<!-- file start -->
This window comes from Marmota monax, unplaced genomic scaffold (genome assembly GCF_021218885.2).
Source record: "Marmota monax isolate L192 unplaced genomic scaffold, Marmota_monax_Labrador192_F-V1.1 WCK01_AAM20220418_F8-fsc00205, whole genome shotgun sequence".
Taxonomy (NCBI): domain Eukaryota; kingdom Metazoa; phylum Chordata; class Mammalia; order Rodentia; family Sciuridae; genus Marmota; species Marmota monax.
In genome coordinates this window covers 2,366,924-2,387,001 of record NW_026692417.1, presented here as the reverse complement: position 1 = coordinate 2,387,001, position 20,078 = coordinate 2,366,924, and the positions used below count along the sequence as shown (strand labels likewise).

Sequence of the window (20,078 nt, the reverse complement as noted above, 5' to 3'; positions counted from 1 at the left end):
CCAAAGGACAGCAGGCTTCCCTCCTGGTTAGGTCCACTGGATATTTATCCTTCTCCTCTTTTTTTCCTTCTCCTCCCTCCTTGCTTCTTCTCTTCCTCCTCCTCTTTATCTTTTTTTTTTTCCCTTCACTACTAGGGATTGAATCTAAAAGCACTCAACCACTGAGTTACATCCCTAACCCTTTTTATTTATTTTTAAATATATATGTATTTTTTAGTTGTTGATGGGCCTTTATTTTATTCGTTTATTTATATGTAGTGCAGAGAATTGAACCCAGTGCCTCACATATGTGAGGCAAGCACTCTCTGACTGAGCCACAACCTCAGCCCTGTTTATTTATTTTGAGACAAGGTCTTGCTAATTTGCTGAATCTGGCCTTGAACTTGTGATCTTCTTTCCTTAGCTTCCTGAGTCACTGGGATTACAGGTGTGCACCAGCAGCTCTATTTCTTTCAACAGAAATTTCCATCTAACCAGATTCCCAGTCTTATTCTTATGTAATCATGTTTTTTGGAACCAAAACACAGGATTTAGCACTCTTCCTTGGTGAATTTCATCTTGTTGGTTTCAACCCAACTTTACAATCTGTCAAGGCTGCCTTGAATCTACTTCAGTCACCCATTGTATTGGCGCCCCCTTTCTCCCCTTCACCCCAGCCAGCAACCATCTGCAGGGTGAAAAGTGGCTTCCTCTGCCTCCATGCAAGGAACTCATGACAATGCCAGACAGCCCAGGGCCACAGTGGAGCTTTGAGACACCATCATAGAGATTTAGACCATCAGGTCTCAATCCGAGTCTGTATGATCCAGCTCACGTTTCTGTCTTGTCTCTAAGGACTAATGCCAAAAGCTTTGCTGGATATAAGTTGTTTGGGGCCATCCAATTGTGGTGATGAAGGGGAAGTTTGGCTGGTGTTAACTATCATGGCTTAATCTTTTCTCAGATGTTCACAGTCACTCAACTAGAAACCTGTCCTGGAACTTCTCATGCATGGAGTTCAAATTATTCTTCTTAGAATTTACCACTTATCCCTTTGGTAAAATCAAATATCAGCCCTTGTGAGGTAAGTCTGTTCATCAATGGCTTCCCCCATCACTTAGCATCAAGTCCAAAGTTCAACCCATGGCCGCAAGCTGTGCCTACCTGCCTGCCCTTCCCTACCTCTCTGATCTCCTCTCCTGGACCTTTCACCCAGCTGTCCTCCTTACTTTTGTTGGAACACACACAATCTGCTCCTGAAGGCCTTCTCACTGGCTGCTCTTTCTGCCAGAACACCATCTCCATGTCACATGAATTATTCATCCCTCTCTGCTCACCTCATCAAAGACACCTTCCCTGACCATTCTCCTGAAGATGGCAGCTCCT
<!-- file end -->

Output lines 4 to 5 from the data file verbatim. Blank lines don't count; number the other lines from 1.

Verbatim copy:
In genome coordinates this window covers 2,366,924-2,387,001 of record NW_026692417.1, presented here as the reverse complement: position 1 = coordinate 2,387,001, position 20,078 = coordinate 2,366,924, and the positions used below count along the sequence as shown (strand labels likewise).

Sequence of the window (20,078 nt, the reverse complement as noted above, 5' to 3'; positions counted from 1 at the left end):